The increasing role of health indicators

by Joanie Spencer
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Many consumers view bakery products as unhealthy.
 
 

AMSTERDAM — At Rademaker’s demo day, held May 5 at the company’s global headquarters in The Netherlands, Chris Brockman, global bakery analyst, Mintel, spoke to a group of global bakery producers and suppliers on some of the key international bakery trends happening today.

Topping the list was health concerns. Guess what? They’re holding back consumption of baked goods.

“There’s a high concern for health in bakery products,” Mr. Brockman said. “It’s a limiter, but there are also opportunities create healthy incentives, too.”

Concern for health is not just an issue for American food consumption, although the United States is certainly leading the way, according to Mintel research. Fifty-four per cent of American consumers believe bread to be lacking in nutrients. And in Brazil, 42% of consumers feel baked goods are just generally unhealthy.

Conversely, 41% of consumers in the U.K. said they would be more apt to buy a baked food if it contained added superfoods or seeds such as chia or quinoa.

Here’s the rub: Bread isn’t what consumers call “diet friendly.” And while diets per se have fallen out of favor, the practice of “lifestyle dieting” is happening around the world. According to Mintel research, gluten-free diets have increased from 2014 to 2016 in France, Italy, Spain and Poland. And in Spain, when asked if they would cut out bread if a diet suggested they do so, 60% of Mintel’s survey respondents said yes.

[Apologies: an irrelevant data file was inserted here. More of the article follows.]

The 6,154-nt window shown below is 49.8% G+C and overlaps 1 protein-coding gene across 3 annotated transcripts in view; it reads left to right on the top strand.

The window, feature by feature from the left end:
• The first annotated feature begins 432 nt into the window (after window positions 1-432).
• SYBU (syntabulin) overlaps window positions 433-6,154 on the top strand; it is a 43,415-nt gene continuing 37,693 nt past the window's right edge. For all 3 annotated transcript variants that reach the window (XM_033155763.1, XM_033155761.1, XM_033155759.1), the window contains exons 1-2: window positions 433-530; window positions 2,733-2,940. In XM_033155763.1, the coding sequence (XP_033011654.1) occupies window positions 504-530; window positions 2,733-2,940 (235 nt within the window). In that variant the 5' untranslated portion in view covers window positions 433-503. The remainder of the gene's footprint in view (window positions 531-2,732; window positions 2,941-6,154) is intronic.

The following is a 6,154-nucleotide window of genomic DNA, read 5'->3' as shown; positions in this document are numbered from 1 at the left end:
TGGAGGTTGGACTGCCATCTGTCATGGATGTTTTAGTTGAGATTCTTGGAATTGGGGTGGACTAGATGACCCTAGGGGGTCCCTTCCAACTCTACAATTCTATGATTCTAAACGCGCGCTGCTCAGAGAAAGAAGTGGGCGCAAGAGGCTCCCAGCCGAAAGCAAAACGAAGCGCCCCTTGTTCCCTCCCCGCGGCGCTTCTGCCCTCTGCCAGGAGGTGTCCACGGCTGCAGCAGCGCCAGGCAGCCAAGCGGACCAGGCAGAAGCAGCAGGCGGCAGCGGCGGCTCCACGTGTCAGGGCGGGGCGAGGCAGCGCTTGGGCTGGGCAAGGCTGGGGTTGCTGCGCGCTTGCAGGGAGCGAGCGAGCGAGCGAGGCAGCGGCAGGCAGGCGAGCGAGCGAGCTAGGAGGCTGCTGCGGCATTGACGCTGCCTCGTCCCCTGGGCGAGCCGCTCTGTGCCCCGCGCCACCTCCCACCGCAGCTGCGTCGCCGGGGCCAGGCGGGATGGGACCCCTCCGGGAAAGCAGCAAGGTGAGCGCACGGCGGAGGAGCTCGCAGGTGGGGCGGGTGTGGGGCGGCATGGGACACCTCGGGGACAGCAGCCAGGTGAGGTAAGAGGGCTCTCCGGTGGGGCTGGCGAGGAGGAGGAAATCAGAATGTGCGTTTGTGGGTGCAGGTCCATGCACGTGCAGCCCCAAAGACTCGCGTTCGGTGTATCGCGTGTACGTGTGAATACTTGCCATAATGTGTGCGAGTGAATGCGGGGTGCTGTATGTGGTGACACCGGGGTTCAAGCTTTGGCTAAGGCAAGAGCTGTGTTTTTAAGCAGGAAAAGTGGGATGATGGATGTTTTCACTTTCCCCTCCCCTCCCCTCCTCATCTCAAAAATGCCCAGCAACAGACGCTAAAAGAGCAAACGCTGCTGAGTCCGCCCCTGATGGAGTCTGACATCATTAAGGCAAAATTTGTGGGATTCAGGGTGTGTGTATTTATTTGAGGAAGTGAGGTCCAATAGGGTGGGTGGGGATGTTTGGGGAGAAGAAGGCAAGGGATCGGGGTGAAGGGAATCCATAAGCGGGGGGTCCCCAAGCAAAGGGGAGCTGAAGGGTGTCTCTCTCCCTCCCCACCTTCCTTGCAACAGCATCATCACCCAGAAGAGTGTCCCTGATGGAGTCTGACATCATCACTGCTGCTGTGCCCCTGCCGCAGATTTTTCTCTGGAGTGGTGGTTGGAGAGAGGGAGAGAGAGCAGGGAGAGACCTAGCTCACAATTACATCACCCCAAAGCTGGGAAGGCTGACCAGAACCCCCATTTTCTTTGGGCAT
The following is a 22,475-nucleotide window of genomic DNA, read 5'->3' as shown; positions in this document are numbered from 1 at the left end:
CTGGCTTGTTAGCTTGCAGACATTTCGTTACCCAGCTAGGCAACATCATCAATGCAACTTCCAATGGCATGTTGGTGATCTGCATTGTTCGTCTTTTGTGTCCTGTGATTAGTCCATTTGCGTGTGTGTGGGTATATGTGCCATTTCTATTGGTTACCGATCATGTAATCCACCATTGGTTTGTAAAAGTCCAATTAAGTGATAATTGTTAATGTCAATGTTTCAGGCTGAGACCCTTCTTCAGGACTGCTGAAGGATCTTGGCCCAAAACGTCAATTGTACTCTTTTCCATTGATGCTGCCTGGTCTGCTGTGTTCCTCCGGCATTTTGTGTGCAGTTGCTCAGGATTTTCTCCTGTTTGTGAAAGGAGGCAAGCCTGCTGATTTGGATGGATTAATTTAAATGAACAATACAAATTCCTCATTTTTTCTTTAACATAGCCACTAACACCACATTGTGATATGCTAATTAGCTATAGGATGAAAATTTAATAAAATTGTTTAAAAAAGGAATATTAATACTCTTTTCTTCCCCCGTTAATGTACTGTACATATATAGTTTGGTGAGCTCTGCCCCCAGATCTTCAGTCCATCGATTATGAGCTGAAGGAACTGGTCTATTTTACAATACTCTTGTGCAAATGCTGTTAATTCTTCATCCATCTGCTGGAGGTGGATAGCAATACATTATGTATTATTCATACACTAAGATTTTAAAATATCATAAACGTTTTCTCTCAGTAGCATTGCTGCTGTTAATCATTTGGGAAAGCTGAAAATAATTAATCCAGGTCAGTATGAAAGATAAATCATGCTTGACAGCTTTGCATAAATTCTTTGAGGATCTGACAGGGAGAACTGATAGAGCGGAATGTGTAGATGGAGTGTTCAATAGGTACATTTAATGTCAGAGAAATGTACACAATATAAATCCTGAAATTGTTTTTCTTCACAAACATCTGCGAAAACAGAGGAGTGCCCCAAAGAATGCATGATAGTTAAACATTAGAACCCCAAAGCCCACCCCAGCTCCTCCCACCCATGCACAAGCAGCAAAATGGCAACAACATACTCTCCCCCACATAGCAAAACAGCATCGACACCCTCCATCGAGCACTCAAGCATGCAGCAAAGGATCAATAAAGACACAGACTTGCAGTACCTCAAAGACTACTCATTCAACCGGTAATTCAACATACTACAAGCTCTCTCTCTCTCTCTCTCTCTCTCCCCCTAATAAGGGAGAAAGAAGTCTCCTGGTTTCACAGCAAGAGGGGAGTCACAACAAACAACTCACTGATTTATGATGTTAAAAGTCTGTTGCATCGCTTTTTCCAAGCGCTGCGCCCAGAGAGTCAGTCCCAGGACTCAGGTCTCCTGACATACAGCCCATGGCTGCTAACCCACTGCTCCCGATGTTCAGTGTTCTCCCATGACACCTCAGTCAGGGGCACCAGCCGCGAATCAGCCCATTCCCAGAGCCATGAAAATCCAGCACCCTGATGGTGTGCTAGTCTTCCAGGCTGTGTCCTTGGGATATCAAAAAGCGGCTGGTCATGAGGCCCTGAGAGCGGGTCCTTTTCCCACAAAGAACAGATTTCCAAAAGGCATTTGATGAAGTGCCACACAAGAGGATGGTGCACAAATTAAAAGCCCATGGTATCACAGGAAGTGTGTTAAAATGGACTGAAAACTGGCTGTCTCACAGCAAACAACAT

Bread featuring ingredients such as seeds, ancient grains, fiber or fruits and vegetables may be positioned as a healthy choice.
 

To address this, bakers must position bread as a healthy food choice, Mr. Brockman said. Ingredients such as seeds, ancient grains, fiber, fruits and vegetables, and added nutrients are the tools to get them there.

“Protein is even making inroads,” he observed.

While ancient grains are gaining notoriety, vegetables are beginning to soak up the spotlight for health claims in baked foods. In Finland, Fazer offers beetroot and carrot bread, and Germany’s Leiken Ukorn Fit & Vital Supergreens bread is made with spinach, nettle and millet. And in The Netherlands, No Fairytales Carrot Tortilla touts 45% vegetables on its label.

As consumers diet through healthy lifestyles, bread does not have to be the enemy. It can actually be a healthy choice that helps consumers help themselves.   
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READER COMMENTS (1)

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